Nudging technique: Mindfully setting the default
Also: Transform social expectations of women and inspire girls
In Tanzania, the ILO recognized that job segregation was taking place in the hospitality branch. Women seemed to be mostly in administration and cleaning jobs, while men were working in managerial jobs. Upon looking at how people were trained in the hotel training center, the ILO team recognized that this was not just because of cognitive biases (wherein people associate some jobs with a specific gender) during hiring. They found that when choosing career track specializations in the hotel school, women tended to choose specializations that were typically seen as women’s work, while men were more likely to specialize in the management track. This strongly influenced their career choices at the end of their training. The team decided to eliminate specializations, so that students would try all career tracks during their training.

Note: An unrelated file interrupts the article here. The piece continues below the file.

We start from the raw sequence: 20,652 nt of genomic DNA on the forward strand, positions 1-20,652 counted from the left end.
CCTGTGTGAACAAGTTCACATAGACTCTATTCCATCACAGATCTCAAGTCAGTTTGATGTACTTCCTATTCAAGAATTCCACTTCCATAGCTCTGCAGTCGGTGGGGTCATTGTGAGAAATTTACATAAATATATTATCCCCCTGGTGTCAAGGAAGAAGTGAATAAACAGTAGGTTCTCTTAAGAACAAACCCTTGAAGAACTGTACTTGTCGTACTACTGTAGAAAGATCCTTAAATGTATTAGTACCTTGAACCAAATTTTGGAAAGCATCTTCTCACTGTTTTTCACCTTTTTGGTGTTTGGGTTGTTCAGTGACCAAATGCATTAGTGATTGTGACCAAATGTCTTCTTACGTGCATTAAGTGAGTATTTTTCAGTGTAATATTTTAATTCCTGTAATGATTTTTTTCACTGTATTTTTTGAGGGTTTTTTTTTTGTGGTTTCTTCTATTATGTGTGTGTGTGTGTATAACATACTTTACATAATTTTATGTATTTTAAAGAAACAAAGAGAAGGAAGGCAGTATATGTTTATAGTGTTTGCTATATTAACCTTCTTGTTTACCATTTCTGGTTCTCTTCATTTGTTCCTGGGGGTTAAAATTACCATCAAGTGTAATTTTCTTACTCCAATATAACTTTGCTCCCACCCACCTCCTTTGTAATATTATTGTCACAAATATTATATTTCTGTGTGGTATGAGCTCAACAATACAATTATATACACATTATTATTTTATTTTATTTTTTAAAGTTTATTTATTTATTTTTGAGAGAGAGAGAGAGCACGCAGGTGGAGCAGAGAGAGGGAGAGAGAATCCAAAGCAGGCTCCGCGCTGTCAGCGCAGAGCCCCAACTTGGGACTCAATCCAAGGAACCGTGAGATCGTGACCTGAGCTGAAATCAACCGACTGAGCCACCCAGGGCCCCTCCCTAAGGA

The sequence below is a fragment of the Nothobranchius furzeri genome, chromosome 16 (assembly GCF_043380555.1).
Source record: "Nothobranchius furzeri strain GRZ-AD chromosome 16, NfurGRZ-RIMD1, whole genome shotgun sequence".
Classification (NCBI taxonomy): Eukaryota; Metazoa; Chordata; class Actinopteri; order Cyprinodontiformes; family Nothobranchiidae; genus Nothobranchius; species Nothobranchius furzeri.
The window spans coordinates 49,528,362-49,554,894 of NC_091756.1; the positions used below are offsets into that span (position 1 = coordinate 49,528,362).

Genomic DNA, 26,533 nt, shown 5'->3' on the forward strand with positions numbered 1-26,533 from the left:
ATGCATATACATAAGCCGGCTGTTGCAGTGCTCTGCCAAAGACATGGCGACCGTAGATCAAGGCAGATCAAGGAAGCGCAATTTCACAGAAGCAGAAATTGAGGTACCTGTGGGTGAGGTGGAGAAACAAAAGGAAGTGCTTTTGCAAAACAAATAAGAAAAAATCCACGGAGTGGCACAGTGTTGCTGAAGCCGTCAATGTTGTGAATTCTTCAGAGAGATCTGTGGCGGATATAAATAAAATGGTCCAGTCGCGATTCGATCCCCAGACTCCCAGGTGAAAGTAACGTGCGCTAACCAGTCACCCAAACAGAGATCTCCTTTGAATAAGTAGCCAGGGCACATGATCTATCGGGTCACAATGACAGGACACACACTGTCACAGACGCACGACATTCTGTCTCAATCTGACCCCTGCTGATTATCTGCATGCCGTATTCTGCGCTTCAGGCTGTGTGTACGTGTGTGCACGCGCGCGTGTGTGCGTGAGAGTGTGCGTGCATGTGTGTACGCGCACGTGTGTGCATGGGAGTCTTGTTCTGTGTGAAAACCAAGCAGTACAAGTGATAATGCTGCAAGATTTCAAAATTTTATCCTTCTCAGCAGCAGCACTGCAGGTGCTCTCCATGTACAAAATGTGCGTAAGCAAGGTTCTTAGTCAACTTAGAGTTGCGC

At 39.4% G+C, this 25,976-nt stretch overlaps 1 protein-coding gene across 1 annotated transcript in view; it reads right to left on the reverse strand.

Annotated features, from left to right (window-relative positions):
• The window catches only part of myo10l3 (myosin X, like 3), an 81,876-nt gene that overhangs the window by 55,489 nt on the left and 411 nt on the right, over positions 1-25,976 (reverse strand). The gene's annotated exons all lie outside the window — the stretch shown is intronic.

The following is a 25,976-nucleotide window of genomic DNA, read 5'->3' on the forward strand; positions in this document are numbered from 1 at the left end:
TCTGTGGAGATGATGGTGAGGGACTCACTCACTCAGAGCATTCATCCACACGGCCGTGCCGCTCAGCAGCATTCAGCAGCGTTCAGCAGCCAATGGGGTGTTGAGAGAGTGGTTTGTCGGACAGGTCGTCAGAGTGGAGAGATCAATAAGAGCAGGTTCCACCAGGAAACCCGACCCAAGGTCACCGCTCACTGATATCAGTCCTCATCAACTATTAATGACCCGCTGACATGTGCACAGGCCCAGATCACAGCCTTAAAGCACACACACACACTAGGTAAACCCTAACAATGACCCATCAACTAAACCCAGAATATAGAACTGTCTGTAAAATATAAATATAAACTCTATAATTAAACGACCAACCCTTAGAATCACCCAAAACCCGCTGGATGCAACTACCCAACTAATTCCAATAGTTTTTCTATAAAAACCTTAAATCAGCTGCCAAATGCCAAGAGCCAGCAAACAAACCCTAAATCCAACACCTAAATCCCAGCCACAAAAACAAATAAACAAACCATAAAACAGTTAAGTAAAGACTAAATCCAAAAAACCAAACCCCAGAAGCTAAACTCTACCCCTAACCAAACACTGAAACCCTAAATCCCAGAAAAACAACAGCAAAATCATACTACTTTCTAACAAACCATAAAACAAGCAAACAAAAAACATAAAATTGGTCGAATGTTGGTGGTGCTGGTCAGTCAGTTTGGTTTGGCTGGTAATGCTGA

They found that students began to reconsider their career options, opting for the careers they tended to perform better in and enjoy more, rather than ones that conformed to gender expectations. In addition, the employers were able to see how people had performed in different activities, and select candidates from a wider pool. More broadly, it nudged people to rethink their ideas and expectations of a specific gender in a specific job. Seeing is believing. It became clear that individual tendencies toward different job skills are based on personality rather than gender.
Other hotel schools in Africa are now interested in replicating this approach.
Where in the policy cycle can this approach be used?
Potential for change
By making sure that everyone can experience all the different options available to him or her, we can change the way people think of expertise and the best fit for a certain role. In these cases, consider nudging toward this objective evaluation by setting a default that equalizes the playing field for all participants.
Interview with ILO staff member, Skills Development section, ILO (13 October 2016).